Horgan 'disappointed' that passengers can’t stay in cars on enclosed BC Ferries decks
VICTORIA -- B.C. Premier John Horgan says that he is "disappointed" that Transport Canada is rescinding measures that were put in place to promote physical distancing on BC Ferries.
Earlier this year, Transport Canada authorized a temporary exemption to regular ferry practices that allowed passengers to stay in their cars in enclosed vehicle decks to encourage physical distancing.
Now, the federal government says that passengers will no longer be allowed to stay in their parked cars on enclosed vehicle decks on most BC Ferries routes due to safety concerns, starting Sept. 30.
While speaking at a live briefing Wednesday, Horgan said that the decision was an "unwelcome intrusion" from Ottawa and that the B.C. government was committed to reversing the policy as soon as possible.
"Yeah, we were disappointed with the announcements from Transport Canada," said Horgan.
"This is not something we sought, this is something that's being imposed," he said.
Many British Columbians have raised concerns over physical distancing on BC Ferries now that the new policy has been announced, as many seats are still cordoned off to encourage space between passengers.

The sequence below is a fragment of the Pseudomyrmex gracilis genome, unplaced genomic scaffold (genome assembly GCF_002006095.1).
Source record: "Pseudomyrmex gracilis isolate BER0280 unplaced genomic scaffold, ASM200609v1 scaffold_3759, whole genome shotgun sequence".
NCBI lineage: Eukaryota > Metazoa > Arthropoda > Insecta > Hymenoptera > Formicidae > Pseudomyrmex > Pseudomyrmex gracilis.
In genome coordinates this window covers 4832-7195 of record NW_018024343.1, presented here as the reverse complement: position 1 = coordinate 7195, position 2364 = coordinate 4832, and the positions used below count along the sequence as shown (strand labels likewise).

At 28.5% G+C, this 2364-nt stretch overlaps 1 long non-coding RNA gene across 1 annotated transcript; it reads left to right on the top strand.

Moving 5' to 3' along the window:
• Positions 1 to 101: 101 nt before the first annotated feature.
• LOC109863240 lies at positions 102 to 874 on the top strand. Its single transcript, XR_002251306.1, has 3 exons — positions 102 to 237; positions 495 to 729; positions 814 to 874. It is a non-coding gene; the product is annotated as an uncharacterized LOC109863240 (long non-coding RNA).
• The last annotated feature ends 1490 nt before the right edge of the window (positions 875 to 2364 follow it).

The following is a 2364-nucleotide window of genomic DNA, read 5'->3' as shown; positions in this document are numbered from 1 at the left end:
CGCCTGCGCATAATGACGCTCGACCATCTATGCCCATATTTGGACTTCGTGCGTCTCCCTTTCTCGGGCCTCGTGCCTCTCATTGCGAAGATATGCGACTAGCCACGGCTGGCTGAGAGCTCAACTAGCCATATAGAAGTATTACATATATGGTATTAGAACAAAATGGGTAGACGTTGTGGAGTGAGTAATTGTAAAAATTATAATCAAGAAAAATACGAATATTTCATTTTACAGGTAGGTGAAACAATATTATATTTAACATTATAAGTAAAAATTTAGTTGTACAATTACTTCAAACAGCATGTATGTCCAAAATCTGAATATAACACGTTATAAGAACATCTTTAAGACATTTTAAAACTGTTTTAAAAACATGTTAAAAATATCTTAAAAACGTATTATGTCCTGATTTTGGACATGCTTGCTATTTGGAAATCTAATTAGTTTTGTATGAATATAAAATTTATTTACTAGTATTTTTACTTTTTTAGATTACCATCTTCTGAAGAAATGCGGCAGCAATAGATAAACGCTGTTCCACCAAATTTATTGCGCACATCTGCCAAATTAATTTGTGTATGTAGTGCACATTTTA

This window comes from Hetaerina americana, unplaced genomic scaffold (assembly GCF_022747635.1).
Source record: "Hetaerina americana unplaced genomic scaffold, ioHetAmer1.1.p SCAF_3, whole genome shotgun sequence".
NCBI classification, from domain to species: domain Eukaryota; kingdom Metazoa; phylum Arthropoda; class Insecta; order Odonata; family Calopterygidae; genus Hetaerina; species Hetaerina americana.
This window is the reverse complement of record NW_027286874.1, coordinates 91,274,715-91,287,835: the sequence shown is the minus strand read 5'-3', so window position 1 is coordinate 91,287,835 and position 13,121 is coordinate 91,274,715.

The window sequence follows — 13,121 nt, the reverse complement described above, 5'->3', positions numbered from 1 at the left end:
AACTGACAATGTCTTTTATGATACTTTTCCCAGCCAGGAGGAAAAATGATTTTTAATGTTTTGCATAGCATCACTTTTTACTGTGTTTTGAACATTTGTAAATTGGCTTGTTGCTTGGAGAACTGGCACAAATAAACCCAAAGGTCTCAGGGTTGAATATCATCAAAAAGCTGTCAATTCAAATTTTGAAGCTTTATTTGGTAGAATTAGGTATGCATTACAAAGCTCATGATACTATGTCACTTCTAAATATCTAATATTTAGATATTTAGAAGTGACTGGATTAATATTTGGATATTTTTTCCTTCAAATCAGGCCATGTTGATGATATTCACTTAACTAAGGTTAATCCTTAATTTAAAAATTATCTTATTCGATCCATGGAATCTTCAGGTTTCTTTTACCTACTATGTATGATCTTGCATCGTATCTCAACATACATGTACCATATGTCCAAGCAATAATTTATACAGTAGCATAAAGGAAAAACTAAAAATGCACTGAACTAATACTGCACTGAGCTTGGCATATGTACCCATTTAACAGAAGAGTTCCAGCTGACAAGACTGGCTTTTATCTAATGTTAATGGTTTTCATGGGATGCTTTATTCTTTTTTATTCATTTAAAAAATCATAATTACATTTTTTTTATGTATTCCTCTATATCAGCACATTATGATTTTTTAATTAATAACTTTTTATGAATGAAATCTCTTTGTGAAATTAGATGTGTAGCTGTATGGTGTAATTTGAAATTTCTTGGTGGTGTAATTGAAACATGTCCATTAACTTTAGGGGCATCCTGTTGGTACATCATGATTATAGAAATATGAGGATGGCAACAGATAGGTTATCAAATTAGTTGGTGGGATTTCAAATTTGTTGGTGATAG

To address the concern, BC Ferries says that it will reopen some closed areas for seating only, including the Pacific Buffet areas of Spirit Class ships. No food will be available.
"Enclosed car decks are spaces that represent inherent risk to the travelling public," said BC Ferries in a statement Wednesday.
"During the pandemic these risks were mitigated with additional safety procedures and patrols. However, Transport Canada has now advised BC Ferries that measures have been developed and implemented to prevent the spread of the disease in all transportation modes and businesses across Canada."
The new measures include additional cleaning and sanitation, a mandatory face mask policy for passengers and continued physical distancing.
The new policy will be in effect along several major routes, between Tsawwassen and Swartz Bay, Tsawwassen and Duke Point, Horseshoe Bay and Departure Bay, Powell River and Comox, and Tsawwassen and the Southern Gulf Islands.
According to Transport Canada, the exemption that allowed passengers to remain in their vehicles on enclosed vehicle decks was always intended to be temporary and was created before there was a more detailed understanding of COVID-19.
"Remaining in a car in an enclosed area carries the risk of passengers being trapped or injured during an emergency," said Transport Canada in a statement Thursday.
"Ensuring that passengers stay in designated passenger areas is a significant protective measure against hazards such as fire, impaired evacuation and injuries."
Horgan said Wednesday that the B.C. government will now "aggressively" pursue changing the policy with the federal government.
"We believe that our marine highway is an integral part (of British Columbia) and an essential service, so do a huge number of British Columbians," said Horgan.
"We believe that we can safely transport people, provided that we have support and cooperation from Ottawa."
With files from CTV News Vancouver's Kendra Mangione